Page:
Tag Archives: primary sources

Videoconferences on World War II

Pearl Harbor today

There are many distance learning opportunities to learn about World War II. As the anniversary of the attack on Pearl Harbor approaches, I thought I’d put together a list of some of the videoconferences offered by various content providers:

A Day of Infamy: The Japanese Attack on Pearl Harbor from The National WWII Museum. Students explore Japanese and American motivations and actions through maps, primary sources, and role playing. For students in grades 5-12th. (The National WWII Museum conducts several videoconferences).

WWII – War in the Pacific from Battleship New Jersey Museum and Memorial. While studying the role of the Battleship New Jersey in the Pacific, students will analyze the effect that the Iowa class battleships had on the morale of the average sailor, those on the home front, and the enemy. Short video clips of oral histories from those who served will enhance the educational experience, as well as clips of the battleship’s 16″ guns in action. For students in grades 4-9th.

Inside the Vault: The Curators Series from Pacific Historic Parks. This is a program that allows students to view artifacts that are currently not on display. Fuchida’s bible, silverware off the USS ARIZONA, the Jitterbug trophy awarded at the “Battle of Bands” December 6, 1941, Admiral Kidd’s cup holder. Also on display are rare images from the 14th Naval District Historic Photo Collection. These photos illustrate the development of Pearl Harbor, the Japanese attack and the massive salvage operation that followed. For students in grades 5-12th.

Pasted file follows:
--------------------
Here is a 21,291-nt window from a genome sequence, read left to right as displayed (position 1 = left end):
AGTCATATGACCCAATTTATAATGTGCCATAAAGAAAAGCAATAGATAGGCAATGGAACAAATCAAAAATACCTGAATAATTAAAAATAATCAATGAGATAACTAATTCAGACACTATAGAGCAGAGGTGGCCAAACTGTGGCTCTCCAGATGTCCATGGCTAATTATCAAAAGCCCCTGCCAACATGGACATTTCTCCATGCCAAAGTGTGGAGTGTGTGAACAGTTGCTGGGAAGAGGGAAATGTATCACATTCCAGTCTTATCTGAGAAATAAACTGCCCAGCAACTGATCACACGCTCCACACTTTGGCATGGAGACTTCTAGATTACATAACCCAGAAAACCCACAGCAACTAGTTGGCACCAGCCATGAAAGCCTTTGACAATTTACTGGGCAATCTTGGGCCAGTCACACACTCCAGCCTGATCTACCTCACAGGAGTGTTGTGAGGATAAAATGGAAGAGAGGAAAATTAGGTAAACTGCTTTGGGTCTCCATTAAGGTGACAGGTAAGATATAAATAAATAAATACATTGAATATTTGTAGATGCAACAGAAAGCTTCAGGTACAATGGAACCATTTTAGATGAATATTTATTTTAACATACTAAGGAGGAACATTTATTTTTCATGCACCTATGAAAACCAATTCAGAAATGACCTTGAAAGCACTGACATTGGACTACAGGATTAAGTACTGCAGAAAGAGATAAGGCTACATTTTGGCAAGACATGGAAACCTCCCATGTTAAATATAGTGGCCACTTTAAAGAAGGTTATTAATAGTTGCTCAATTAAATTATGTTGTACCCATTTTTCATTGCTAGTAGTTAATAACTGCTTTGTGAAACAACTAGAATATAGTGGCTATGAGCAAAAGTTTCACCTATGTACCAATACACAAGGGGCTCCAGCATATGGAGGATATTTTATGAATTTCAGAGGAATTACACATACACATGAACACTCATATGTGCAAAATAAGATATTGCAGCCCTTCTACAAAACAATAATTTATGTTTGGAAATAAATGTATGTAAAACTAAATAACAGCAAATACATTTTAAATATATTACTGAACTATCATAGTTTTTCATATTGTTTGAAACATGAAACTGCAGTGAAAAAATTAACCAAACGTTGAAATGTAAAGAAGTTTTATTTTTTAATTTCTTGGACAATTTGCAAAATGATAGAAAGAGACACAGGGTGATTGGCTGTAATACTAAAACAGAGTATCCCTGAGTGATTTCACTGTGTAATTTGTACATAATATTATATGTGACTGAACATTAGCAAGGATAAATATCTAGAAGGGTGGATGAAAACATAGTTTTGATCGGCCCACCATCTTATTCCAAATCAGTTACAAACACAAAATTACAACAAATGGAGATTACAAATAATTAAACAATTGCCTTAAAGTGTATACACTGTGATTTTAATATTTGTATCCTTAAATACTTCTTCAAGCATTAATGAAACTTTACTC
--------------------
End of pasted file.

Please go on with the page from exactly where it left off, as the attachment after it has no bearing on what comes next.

Auschwitz: Remembering the Holocaust from South Central Kansas Education Service Center High School students will examine the complexity of race and ethnic relations as experienced during the Holocaust through the gates of Auschwitz concentration camp. For students in grades 9-12th.

Free Videoconferences from the National Archives

You are invited to introduce your staff & students to the power of primary sources through free videoconferences from the National Archives and Records Administration (NARA) in Washington, DC. To learn more about these programs, or to register for one, visit NARA’s education website.

NARA vc workshops are:

  • interactive and document-based
  • available for groups of up to 30 students in grades 5 – 12
  • designed to last 1 hour, and can be scheduled on weekdays between 9 a.m. and 3 p.m. (ET).
  • made possible through ISDN or IP-based videoconferencing systems.

Workshops for Students in Grades 5 – 12

The Constitution
In this workshop, students who have studied the Constitution will analyze facsimile copies of the great charter and related documents from the holdings of the National Archives that illustrate the importance of the Constitution and its influence on our lives today.

Introduction to the National Archives and Records Administration
In this workshop, students will be introduced to the Federal agency responsible for preserving and making available the permanently valuable records of the Federal Government. Students will examine facsimiles of a wide variety of primary sources, including photographs, maps, sound recordings, motion pictures, cartoons, and textual records.

Workshops for Educators

Teaching With Documents
Primary sources such as Joseph Glidden’s patent for barbed wire, FDR’s “Date Which Will Live in Infamy” speech, photographs from the Civil War, and the canceled check for the purchase of Alaska provide students with exciting learning opportunities. All of these documents and millions of others are held by the National Archives and Records Administration (NARA). In this workshop, a NARA education specialist will introduce teacher participants to documents, teaching activities, and professional opportunities available from the National Archives. Efforts by other Federal agencies to make valuable government resources readily available for educators and students will also be described.

Introduction to the National Archives and Records Administration
In this workshop, students will be introduced to the Federal agency responsible for preserving and making available the permanently valuable records of the Federal Government. Students will examine facsimiles of a wide variety of primary sources, including photographs, maps, sound recordings, motion pictures, cartoons, and textual records.